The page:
Fifty years old: ALLY People Solutions knows about change

ALLY People Solutions, has seen a lot of change since its inception 50 years ago when a group of determined mothers […]

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ALLYALLY People Solutions, has seen a lot of change since its inception 50 years ago when a group of determined mothers set out to change disability services for good. It’s always been part of the historic struggles for the rights of people with developmental disabilities.

ALLY began in 1965 as a parent effort to provide education and socialization to their children with intellectual disabilities. The group has since evolved into a broad network of career and life support services for the 285 adults who now participate in ALLY’s programs.

Today, the group serves as a powerful example of what long-term community engagement looks like.

“For 50 years, we’ve been helping create a genuine relationship between the individuals  we serve, the community who supports them, and the businesses who employ them,” said Erika Schwichtenberg, director of development and communications for ALLY People Solutions.

At the time ALLY was founded, doctors and state officials regularly encouraged parents to institutionalize children with intellectual disabilities— sending the children to state hospitals, which kept residents in dehumanizing and
abusive conditions.

ALLY (originally known as the Merriam Park Day Activity Center) revolutionized this approach. The original group of parents knew they wanted to provide socialization and recreation for their adult sons and daughters, who were normally isolated from their peers. Even more importantly, they were committed to building a culture that would treat their children as people, not as problems.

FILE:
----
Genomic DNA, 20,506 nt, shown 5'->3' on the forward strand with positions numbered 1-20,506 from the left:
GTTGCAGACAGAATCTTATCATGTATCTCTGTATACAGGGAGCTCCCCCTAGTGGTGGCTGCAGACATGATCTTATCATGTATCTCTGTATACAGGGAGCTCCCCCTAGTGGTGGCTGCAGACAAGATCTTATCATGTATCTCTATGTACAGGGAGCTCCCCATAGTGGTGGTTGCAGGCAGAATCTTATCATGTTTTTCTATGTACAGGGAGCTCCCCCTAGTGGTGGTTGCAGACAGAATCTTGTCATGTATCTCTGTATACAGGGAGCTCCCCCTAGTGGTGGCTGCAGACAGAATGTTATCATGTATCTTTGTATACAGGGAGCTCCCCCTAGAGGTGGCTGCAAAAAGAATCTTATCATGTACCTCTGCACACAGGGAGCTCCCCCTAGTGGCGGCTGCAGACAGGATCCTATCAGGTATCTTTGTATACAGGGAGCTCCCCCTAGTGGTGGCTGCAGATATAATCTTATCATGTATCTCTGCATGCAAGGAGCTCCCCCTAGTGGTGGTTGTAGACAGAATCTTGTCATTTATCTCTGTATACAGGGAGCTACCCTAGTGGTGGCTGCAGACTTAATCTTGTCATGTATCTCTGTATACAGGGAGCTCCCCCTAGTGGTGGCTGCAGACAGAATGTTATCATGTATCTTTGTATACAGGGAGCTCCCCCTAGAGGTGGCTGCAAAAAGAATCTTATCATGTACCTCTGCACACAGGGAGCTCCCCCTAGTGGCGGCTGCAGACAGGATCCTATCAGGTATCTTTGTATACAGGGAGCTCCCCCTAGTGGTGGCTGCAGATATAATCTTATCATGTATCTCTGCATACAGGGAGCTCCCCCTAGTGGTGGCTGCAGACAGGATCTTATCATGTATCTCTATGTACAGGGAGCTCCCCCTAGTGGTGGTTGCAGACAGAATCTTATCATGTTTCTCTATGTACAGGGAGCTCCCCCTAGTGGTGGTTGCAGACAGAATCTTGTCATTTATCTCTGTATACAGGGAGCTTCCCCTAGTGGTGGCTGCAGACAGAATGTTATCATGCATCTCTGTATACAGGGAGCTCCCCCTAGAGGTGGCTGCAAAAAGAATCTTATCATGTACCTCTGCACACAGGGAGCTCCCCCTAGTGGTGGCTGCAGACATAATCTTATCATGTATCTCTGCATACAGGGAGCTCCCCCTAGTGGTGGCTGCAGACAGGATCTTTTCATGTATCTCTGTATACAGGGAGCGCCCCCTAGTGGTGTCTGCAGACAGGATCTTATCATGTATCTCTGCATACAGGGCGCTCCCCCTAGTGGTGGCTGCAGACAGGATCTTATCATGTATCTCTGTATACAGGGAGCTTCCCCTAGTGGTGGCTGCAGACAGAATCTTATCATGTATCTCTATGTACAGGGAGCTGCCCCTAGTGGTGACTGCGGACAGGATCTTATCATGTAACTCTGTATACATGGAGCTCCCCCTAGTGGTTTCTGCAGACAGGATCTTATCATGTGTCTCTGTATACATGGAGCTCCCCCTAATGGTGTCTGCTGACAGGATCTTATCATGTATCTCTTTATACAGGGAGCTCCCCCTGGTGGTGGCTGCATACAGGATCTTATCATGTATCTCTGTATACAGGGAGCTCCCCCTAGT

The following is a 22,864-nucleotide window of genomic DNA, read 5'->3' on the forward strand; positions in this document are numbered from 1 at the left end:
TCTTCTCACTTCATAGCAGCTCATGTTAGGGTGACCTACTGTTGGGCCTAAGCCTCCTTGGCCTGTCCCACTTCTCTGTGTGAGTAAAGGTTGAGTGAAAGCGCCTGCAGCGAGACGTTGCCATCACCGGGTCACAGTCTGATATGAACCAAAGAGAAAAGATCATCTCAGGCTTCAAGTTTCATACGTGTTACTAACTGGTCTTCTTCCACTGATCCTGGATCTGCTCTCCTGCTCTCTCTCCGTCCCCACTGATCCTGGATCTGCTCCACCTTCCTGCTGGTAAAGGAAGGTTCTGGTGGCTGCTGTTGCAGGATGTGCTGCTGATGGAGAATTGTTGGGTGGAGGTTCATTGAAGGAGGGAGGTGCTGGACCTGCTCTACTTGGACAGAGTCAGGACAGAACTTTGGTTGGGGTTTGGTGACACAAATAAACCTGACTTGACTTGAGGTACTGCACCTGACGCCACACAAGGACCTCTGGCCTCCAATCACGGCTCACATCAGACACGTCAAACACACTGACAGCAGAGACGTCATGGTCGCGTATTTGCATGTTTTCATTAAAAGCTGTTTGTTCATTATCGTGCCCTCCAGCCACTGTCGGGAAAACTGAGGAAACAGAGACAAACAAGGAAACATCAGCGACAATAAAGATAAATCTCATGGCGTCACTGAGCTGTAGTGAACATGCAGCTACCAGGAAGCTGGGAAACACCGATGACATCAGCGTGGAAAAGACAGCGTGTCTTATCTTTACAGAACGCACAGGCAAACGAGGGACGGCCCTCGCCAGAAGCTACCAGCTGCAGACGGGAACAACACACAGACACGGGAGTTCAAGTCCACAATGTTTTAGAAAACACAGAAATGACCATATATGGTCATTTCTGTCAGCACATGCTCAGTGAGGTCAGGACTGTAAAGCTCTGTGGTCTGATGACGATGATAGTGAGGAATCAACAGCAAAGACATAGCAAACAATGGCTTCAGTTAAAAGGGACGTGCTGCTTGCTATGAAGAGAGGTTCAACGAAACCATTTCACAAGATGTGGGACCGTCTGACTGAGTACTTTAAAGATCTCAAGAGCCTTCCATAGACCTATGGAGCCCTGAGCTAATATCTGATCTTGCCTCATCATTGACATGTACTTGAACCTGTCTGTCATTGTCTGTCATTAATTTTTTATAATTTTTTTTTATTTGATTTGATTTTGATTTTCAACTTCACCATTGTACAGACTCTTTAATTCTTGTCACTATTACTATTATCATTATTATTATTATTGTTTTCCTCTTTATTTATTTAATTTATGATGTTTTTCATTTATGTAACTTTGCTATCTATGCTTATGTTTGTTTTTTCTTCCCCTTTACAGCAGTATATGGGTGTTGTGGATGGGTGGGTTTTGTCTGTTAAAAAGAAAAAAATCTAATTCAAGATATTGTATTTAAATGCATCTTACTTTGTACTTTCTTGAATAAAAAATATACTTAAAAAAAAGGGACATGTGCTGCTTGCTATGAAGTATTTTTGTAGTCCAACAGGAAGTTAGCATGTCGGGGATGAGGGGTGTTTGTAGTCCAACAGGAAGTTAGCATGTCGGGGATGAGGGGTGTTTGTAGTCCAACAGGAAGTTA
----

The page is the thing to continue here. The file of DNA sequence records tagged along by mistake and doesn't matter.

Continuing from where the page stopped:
As the program developed, parents of participants shifted their focus to developing job skills. If their sons and daughters were going to live independently, they would first need the skills necessary to earn a living wage. By this time, in 1985, the group had grown to 65 participants. The agency moved to the St. Paul Midway neighborhood and rebranded itself as the Midway Training Services (MTS).

Participants worked both on-site and in local businesses. As former board member Mickey Michlitsch said, “There would be a staff trainer and five or six workers, and we had jobs at a window company and other companies, like machine companies, and direct mailing companies.”

As MTS developed, it took advantage of government funding for disability services, as well as new legislation prohibiting discrimination against those with disabilities. They pushed for more workplace integration—putting MTS participants at jobs alongside non-disabled workers—and acquired a fleet of vehicles to help participants get to their new jobs.

In the 2000s, the organization began focusing on digital imaging services—converting physical records to digital ones—which remains a mainstay of ALLY’s employment opportunities. As more participants joined the program, the group added new locations, expanding to five sites around the metro area.

Finally, in 2013, MTS adopted its new name, ALLY People Solutions, to better reflect their mission as “allies” of those with disabilities.